Or are you merely saying that we can analyse religious morality and values scientifically?

  5. 5
    Steno says:

    Fmarotta – I posted this because I think the general thrust of the piece is right, that Dawkins brand of atheism is formed out of Protestant Christianity. Dawkins holds to objective truth in order to do science, and seems to have a similar conception of value to attack the church. The problem for Dawkins is that he has lost the basis on which to do hold to truth and value (but doesn’t know it).

    There are I think many Catholics who would object to a lot of Jackson’s piece because it sounds very pantheistic. Even Behe perhaps would disagree?

    But does the intelligent design movement wish to be Protestant? A Protestant approach to design through Calvin and St Augustine would seek to use Scripture and Christian doctrine as a foundation for the way we approach design in creation. Perhaps creationism is the Protestant form of intelligent design?

  6. 6
    fmarotta says:

    Steno, I don’t think the intelligent design movement wishes to be Proetestant or Catholic. I think the intelligent design community is diverse and will remain so.

    If Dawkins brand of atheism is formed out of Protestant Christianity, why is he an atheist and not a Protestant? I believe he attacks all forms of Christianity, both Catholic and Protestant.

  7. 7
    Barb says:

    Hi Chris – while I don’t know that I completely agree with the findings myself, I would argue that there are moral atheists and agnostics in the world today. There are many philosophies that exist (utilitarianism, for example) that are used in our society today to provide benefits for others, and these came about independently of religion, at least to my knowledge.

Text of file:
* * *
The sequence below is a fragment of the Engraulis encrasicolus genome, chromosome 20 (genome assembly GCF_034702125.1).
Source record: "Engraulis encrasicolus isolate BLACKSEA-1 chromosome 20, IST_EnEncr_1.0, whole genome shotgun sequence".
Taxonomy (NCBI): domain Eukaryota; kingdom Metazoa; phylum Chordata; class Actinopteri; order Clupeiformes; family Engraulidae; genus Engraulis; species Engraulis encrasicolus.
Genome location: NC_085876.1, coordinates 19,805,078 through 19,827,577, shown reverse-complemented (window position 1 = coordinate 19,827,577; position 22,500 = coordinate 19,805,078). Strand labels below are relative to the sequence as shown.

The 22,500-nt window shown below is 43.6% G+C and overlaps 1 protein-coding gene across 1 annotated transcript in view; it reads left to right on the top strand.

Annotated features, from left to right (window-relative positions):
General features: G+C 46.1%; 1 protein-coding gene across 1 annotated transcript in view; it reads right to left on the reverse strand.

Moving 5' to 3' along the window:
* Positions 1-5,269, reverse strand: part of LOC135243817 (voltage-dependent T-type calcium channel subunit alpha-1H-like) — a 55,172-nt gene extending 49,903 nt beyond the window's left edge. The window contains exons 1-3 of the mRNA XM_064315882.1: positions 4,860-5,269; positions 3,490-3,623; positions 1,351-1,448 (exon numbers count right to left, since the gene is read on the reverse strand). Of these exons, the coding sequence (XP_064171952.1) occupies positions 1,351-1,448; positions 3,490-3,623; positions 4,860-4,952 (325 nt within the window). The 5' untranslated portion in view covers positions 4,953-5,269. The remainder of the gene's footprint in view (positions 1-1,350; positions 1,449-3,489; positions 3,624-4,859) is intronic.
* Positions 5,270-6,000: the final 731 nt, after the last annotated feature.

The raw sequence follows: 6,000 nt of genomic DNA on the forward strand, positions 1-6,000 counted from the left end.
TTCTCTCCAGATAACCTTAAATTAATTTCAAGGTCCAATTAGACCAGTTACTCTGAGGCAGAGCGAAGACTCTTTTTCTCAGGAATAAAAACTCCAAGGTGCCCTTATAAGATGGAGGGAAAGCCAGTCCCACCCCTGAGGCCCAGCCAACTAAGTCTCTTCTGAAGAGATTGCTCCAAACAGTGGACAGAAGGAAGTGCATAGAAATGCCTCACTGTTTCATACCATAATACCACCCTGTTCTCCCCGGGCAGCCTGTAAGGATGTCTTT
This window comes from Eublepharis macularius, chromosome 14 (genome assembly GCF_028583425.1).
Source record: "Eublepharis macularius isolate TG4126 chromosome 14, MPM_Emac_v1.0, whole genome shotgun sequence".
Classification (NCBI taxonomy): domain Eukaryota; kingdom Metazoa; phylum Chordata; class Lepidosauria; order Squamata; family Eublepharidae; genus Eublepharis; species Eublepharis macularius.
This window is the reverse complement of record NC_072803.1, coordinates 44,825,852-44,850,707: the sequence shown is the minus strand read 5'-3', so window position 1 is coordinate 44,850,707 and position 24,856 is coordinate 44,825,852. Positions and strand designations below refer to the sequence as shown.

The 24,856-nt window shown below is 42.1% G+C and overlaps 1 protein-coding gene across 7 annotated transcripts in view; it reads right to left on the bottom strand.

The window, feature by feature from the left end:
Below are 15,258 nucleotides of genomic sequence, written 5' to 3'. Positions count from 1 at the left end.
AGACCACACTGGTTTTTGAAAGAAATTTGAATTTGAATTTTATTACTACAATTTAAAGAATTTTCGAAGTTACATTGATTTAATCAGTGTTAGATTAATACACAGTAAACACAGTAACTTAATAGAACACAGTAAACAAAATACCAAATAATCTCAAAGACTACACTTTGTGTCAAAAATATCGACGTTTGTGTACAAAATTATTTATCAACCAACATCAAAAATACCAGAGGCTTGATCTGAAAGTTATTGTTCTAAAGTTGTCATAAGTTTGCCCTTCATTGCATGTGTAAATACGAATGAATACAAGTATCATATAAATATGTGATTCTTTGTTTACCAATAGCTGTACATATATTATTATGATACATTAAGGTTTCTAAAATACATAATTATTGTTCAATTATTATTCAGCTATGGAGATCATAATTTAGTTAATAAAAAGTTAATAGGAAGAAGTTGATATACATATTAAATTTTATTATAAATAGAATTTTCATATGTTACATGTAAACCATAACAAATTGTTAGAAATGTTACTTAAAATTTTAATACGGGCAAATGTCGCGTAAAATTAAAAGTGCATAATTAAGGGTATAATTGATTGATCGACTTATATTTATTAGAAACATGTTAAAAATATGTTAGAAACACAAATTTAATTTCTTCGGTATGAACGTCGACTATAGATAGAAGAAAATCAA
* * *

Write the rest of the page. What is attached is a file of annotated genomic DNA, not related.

I also agree that the greatest basis for morality comes from the Bible, I think it’s a sweeping generalization to say that the irreligious have no morality to speak of; they just don’t have an objective basis for it.

  8. 8
    Chris Doyle says:

    Hi Barb, thanks for your reply. We are pretty much in broad agreement: I agree that atheists and agnostics can (and do) live morally (better than many believers in fact). However, I would suggest that when atheists and agnostics do live morally, even for utilitarian reasons, they are in fact borrowing their moral imperatives, moral sanction and even moral code from religion.

    The irreligious don’t have an objective (nor, ultimately, rational) basis for morality and one of the reasons for this is that no amount of scientific studying and weighing can unearth a morality without reference to religion.

  9. 9
    Collin says:

    Chris,

    Or, rather, they DO have an objective basis (their own soul and its connection to God) but they just don’t realize it.

  10. 10
    Chris Doyle says:

    Absolutely, Collin. I think morality is etched deep into the souls of all human beings… but, thanks to free will, it is the choice of the human being whether we live morally or not.

    Realising that there is an objective rational basis for morality (though not in the atheist worldview) certainly helps! But it isn’t compelling.

    That’s why some atheists still lead moral lives and some believers still lead immoral lives.

  11. 11
    allanius says:

    The Medieval worldview described here, and revived in the Romantic era, is conducive to poetry. Modern materialism is anti-poetic.